Is it time to put an end to single mother myths?
You don’t have to be a single mum for long to experience societal stigmas. You may gradually notice chinks of negativity linked to your social standing. That society is designed for clichéd family units you no longer belong to. Potential employers become discriminatory. Banks and rental agencies become hesitant. Social invites dry-up and married friends slink away.
Is it that by being the female half of a relationship breakdown, we are being placed on the periphery of society? Yep, archaic single mum stereotyping is a real thing.
Yet, look at the facts; you’ll see that single mums are far from this preconceived typecast. Many single mums are remarkable women with strength, determination and capability unrivalled by any other social group.
But don’t just take my word for it. Let’s bust some single mother myths and set the record straight once and for all.
Single mother myths that are complete crap
MYTH: Single mothers are usually teenagers (or certainly in their early 20’s).
FACT: “The majority of parent’s who children alone are over 30 years old. Most have become single parents after the breakdown of a partnership. Contrary to the stereotype, less than three in every one hundred lone parent is a teenager.” – Resource: Directory of Service for Women with Children
MYTH: Single mothers are selfish for denying their children the chance to thrive in a coupled-parent home.
FACT: “When children of divorced parents have problems, often those problems started when the parents were still married. For example, researchers who followed the children of married parents for more than a decade, not knowing in advance whether the parents would stay married or divorce, found something very telling. Among those children whose parents did divorce and who had problems, sometimes their difficulties began as early as 12 years before the divorce. They were already “struggling” while their parents were married.” – Resource: Psychology Today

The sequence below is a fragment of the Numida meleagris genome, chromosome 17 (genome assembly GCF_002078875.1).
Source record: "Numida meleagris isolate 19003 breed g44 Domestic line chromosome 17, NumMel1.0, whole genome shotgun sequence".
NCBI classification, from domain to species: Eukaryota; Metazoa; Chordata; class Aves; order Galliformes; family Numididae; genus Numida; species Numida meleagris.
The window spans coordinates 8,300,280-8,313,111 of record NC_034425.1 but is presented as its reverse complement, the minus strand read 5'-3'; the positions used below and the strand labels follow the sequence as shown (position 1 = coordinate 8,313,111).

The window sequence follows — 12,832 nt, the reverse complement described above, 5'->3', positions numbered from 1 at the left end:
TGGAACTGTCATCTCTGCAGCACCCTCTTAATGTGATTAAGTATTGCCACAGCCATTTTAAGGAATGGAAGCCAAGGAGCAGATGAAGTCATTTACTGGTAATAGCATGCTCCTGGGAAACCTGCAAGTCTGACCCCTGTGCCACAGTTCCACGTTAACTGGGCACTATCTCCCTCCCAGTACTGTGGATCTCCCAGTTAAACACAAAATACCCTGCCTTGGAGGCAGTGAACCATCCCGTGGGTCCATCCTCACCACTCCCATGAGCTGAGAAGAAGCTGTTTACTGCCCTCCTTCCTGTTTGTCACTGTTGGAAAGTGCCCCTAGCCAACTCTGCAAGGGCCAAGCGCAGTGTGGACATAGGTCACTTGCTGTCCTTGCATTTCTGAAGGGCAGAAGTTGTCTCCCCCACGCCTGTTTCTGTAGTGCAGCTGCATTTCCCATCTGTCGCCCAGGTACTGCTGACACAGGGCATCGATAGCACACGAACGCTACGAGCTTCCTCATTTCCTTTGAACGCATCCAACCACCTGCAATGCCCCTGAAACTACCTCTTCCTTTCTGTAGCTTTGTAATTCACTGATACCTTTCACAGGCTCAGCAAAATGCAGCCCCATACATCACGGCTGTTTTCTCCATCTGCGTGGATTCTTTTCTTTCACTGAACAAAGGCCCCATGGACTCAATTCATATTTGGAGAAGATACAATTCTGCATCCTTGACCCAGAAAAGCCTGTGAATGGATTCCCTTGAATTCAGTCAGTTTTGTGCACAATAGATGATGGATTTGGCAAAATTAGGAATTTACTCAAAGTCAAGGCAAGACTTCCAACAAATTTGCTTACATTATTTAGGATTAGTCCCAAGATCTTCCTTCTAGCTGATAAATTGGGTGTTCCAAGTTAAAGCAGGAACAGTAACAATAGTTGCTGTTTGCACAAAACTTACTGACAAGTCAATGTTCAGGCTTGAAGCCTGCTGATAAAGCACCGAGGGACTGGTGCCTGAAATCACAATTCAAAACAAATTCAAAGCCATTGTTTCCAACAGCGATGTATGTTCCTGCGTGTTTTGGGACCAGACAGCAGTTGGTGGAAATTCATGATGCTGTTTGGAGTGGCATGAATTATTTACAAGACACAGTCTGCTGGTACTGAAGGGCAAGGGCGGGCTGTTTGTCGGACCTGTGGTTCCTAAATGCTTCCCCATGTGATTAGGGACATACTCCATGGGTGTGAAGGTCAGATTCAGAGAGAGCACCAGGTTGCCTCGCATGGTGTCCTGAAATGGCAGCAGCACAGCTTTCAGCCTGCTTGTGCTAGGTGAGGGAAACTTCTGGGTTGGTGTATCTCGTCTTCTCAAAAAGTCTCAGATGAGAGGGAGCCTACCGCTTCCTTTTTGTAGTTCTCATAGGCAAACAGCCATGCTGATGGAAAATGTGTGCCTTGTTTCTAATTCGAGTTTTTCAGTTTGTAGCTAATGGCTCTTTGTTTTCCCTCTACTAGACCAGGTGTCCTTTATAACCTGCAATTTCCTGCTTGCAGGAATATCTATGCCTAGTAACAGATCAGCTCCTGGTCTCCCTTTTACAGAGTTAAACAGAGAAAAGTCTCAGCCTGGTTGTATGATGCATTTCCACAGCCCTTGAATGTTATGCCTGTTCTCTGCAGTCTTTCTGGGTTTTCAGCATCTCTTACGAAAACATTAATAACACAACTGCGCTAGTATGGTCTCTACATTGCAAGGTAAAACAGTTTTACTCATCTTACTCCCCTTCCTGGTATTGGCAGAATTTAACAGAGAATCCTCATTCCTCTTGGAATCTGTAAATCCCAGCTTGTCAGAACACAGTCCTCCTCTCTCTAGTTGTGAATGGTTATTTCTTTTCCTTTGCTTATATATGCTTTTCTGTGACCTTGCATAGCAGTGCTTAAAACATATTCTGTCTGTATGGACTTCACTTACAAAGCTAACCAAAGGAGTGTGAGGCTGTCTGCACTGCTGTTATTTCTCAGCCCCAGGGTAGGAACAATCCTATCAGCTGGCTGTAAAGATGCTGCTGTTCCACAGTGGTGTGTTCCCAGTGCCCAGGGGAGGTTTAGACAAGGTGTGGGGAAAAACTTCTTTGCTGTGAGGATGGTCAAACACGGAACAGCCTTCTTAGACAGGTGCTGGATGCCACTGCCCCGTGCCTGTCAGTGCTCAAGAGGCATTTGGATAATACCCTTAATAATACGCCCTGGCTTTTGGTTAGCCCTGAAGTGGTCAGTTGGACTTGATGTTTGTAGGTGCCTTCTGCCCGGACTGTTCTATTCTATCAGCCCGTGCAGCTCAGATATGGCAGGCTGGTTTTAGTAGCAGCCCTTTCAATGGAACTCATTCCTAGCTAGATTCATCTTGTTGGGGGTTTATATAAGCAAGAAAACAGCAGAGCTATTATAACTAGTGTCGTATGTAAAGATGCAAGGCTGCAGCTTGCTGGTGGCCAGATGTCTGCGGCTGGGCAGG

MYTH: Single mothers have heaps of kids, often from different fathers.
FACT: “Sole parent families are small. Contrary to the stereotype, the majority of single mothers have one child, 33% have two, 12% have three and 3% have four children or more.” – Resource: Directory of Services for Women with Children
SOME OTHER UNTRUTHS YOU MAY HAVE HEARD
MYTH: Single mothers are long-term abusers of drugs and alcohol.
FACT: “In a US national survey of substance abuse among more than 22,000 adolescents from many different kinds of households, the rate of substance abuse among the children of single parents was 5.7%. Compared to 4.5% for the children of married parents. That’s a difference of just a tad more than 1%.” – Resource: Psychology Today
MYTH: Single mothers have more children in order to receive more child support payments.
FACT: “Single mothers living on income support and those who manage on part-time wages are frequently surviving on incomes under the poverty line. Child support is of minimal assistance to children in these families as 40% of single parents receive no child support at all, and 40% of those remaining receive $5 or less per week.” – Resource: Directory of Services for Women with Children